UFC ‘Chile’ Clash: Cannonier Vs. Reyes!

Ultimate Fighting Championship (UFC) Light Heavyweight knockout artists Jared Cannonier and Dominick Reyes will duel this Saturday (May 19, 2018) at UFC Fight Night 129 inside Movistar Arena in Santiago, Chile.

Cannonier’s mixture of athleticism and kickboxing technique has produced mixed results. He’s scored a couple great knockout wins, but also faltered against high-level competition, resulting in an even UFC record after six bouts. Meanwhile, Reyes is less experienced, but his performances have been flawless. “The Devastator” has finished all but one of his eight victories inside the first round, and most of those wins came in the opening minute.

Let’s take a closer look at the keys to victory for each man:

Jared Cannonier
Record: 10-3
Key Wins: Ion Cutelaba (TUF 24 Finale), Cyril Asker (UFC Fight Night 86), Tony Lopez (AFC 104)
Key Losses: Glover Teixeira (UFC 208), Jan Blachowicz (UFC on FOX 26), Shawn Jordan (UFC 182)
Keys to Victory: Cannonier is a rather slick kickboxer. He moves his feet well, waiting for the right moment to suddenly cover distance with brutal strikes. Last time out, he got caught waiting a bit too much, but it’s unlikely that Reyes tries to merely out-point his fellow power puncher.

This will be a firefight.

Unlike any of Reyes’ past opponents, Cannonier can crack similarly hard. Given his footwork and experience, it might behoove Cannonier to avoid early exchanges. Reyes is a prospect who likes to knockout opponents in less than 60 seconds — he probably will be unable to resist chasing the Alaskan. If Cannonier can convince his opponent to attack, there will be openings for the counter shots. Between Reyes’ aggression and Cannonier’s power, it’s very likely that a clean counter will end the fight.

VS.

Dominick Reyes
Record: 8-0
Key Wins: Joachim Christensen (UFC Fight Night 112), Jeremy Kimball (UFC 218), Jordan Powell (LFA 13)
Key Losses: None
Keys to Victory: Reyes is perhaps the most promising prospect at 205 pounds. He’s a full-sized Light Heavyweight with clear athletic gifts. More than that, he has big power in both his feet and hands, moves well, and showed some slick grappling last time out.

Until Reyes is an easily recognized name, I’m going to keep posting this highlight in every article I write about him.

Reyes is a rangy Southpaw and makes full use of a powerful left kick and left cross. It’s the classic Southpaw double threat: slip the cross and you’ll eat a kick, whereas blocking the kick will result in a mouthful of knuckle. Opposite a fighter who will not willingly give him the pocket, establishing the kick will be pivotal in cutting off the cage, slowing Cannonier down, and setting up his combinations.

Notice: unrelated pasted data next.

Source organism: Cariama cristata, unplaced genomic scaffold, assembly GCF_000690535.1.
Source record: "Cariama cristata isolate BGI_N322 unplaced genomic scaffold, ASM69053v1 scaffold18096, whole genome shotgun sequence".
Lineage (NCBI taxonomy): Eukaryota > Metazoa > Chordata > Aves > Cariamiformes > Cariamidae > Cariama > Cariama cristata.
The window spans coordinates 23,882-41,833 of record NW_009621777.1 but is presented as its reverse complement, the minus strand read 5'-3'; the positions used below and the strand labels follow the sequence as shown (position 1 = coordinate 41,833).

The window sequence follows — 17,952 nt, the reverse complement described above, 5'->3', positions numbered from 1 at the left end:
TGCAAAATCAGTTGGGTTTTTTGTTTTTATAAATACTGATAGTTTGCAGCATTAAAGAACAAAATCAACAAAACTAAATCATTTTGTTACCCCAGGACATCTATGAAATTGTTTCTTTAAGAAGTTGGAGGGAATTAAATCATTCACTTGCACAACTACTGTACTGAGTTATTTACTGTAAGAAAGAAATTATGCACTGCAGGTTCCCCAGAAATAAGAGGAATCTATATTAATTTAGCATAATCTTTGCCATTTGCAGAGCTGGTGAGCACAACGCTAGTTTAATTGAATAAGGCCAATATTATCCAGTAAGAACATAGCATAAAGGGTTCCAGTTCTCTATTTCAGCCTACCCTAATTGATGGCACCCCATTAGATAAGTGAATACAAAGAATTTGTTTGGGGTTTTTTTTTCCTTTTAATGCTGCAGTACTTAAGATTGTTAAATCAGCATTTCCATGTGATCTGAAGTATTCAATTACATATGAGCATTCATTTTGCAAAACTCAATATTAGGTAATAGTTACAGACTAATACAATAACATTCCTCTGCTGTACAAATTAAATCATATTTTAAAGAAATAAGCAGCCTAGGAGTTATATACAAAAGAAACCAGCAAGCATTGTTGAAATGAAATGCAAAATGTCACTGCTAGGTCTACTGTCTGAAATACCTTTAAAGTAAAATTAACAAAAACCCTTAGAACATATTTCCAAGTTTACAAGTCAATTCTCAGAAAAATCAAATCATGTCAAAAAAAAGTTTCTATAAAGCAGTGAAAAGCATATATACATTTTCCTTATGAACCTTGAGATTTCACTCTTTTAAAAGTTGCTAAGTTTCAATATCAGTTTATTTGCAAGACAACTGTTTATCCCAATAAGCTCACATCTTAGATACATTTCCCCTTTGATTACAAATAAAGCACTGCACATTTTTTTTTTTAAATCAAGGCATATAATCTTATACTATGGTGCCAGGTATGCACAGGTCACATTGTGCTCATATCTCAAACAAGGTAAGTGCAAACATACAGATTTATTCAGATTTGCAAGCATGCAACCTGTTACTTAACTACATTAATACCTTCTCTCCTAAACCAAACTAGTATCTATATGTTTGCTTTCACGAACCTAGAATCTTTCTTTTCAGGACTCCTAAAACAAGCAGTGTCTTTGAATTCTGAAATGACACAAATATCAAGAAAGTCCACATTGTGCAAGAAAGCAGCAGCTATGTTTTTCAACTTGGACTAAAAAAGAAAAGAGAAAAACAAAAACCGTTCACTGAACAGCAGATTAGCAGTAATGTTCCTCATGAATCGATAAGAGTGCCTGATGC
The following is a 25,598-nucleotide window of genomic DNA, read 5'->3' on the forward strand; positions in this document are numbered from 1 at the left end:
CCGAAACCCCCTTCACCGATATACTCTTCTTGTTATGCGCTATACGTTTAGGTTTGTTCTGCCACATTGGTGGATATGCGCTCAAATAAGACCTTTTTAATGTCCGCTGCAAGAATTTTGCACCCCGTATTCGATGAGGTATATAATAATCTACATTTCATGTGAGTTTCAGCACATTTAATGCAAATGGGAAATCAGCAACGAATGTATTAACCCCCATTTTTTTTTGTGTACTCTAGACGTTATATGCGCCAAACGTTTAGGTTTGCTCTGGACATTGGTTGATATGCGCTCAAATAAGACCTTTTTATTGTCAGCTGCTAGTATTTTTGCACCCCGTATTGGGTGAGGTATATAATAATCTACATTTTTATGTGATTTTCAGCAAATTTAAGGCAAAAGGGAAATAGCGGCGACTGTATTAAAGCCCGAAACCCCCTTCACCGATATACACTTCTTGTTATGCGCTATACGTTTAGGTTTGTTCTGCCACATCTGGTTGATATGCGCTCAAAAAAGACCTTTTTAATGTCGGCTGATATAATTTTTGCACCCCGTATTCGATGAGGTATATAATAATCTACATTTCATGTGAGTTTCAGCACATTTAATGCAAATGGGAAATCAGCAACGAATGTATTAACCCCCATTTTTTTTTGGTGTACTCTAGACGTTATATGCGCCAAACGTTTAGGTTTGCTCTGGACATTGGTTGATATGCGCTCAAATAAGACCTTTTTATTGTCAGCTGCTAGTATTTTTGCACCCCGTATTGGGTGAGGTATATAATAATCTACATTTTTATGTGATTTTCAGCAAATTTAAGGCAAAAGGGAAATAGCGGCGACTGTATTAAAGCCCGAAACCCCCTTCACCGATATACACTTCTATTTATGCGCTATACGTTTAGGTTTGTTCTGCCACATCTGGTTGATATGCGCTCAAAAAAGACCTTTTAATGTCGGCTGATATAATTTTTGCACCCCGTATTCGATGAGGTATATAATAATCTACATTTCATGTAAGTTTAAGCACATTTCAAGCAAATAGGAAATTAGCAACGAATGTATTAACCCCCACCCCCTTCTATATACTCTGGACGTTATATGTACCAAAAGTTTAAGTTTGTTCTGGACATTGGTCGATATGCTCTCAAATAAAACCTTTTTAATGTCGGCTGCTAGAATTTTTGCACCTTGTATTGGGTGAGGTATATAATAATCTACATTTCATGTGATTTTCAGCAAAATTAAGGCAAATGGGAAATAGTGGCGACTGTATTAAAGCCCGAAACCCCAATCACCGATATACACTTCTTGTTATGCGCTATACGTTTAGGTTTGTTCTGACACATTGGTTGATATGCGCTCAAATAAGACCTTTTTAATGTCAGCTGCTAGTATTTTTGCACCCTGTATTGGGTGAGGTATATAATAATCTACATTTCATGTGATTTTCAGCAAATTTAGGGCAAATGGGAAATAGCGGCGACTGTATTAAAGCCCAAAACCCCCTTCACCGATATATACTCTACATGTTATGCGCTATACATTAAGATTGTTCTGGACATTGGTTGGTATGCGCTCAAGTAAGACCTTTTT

Aside from that, it would be good to see some offensive takedowns from Reyes, something he looked quite good in his last fight. If he has the ability to fluidly mix a shot into his offense, it will really go a long way in throwing off Cannonier’s timing and movement. Plus, Reyes thrives in the pocket, and closing the distance with a shot is a great way to land there.

Bottom Line: It’s a slugfest and major test for Reyes.

Cannonier has alternated wins and losses since stepping into the Octagon, most recently coming up short to a resurgent Jan Blachowicz. To remain in his current state of both exciting and sort of relevant, Cannonier has to continue the pattern and return to the win column. Otherwise, he’s unlikely to be booked against top 10-ranked opposition for a while.

All that said, Cannonier is still a prospect himself, and Light Heavyweight is barren enough that a ranking is hardly an unreasonable goal no matter what happens on Saturday night.

As for Reyes, this is a far more challenging opponent than either of the men he’s faced recently. None of Reyes’ past opposition is anywhere near his level of athleticism, which allowed him to blow through them effortlessly. Cannonier is similarly fast and powerful, and he’s a slick striker himself, which means the result of this bout will say a lot about Reyes’ future.

If “Devastator” mauls Cannonier like he’s just another fighter, buy stock in Reyes immediately, as that would be a clear signal that he’s destined for title contention within a year or two. More realistically, a tough win or even close loss will show what the prospect has to fix in his game, with the only difference being that a victory sets Reyes up for a ranked foe next time out.

At UFC Fight Night 129, Jared Cannonier and Dominick Reyes will throw down. Which man will have his hand raised?

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